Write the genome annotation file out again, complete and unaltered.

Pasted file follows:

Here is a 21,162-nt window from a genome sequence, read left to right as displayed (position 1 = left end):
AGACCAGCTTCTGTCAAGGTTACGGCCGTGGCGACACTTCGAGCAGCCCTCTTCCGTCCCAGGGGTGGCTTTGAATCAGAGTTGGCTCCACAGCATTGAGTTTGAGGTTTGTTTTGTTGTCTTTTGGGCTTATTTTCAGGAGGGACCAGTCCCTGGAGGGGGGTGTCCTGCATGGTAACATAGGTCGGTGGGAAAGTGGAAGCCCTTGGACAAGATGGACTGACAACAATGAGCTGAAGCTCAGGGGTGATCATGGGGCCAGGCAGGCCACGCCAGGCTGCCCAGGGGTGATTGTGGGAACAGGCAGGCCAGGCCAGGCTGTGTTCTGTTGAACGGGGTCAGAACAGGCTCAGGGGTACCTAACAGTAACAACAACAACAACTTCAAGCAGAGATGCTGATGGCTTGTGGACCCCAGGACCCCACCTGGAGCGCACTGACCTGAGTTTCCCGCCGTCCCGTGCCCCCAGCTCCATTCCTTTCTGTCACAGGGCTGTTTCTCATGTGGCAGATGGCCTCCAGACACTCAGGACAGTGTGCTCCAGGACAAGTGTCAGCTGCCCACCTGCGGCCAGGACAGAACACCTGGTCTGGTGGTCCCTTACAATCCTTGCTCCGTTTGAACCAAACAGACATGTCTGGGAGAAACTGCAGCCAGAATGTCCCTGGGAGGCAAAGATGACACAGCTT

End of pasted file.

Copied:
Here is a 21,162-nt window from a genome sequence, read left to right as displayed (position 1 = left end):
AGACCAGCTTCTGTCAAGGTTACGGCCGTGGCGACACTTCGAGCAGCCCTCTTCCGTCCCAGGGGTGGCTTTGAATCAGAGTTGGCTCCACAGCATTGAGTTTGAGGTTTGTTTTGTTGTCTTTTGGGCTTATTTTCAGGAGGGACCAGTCCCTGGAGGGGGGTGTCCTGCATGGTAACATAGGTCGGTGGGAAAGTGGAAGCCCTTGGACAAGATGGACTGACAACAATGAGCTGAAGCTCAGGGGTGATCATGGGGCCAGGCAGGCCACGCCAGGCTGCCCAGGGGTGATTGTGGGAACAGGCAGGCCAGGCCAGGCTGTGTTCTGTTGAACGGGGTCAGAACAGGCTCAGGGGTACCTAACAGTAACAACAACAACAACTTCAAGCAGAGATGCTGATGGCTTGTGGACCCCAGGACCCCACCTGGAGCGCACTGACCTGAGTTTCCCGCCGTCCCGTGCCCCCAGCTCCATTCCTTTCTGTCACAGGGCTGTTTCTCATGTGGCAGATGGCCTCCAGACACTCAGGACAGTGTGCTCCAGGACAAGTGTCAGCTGCCCACCTGCGGCCAGGACAGAACACCTGGTCTGGTGGTCCCTTACAATCCTTGCTCCGTTTGAACCAAACAGACATGTCTGGGAGAAACTGCAGCCAGAATGTCCCTGGGAGGCAAAGATGACACAGCTT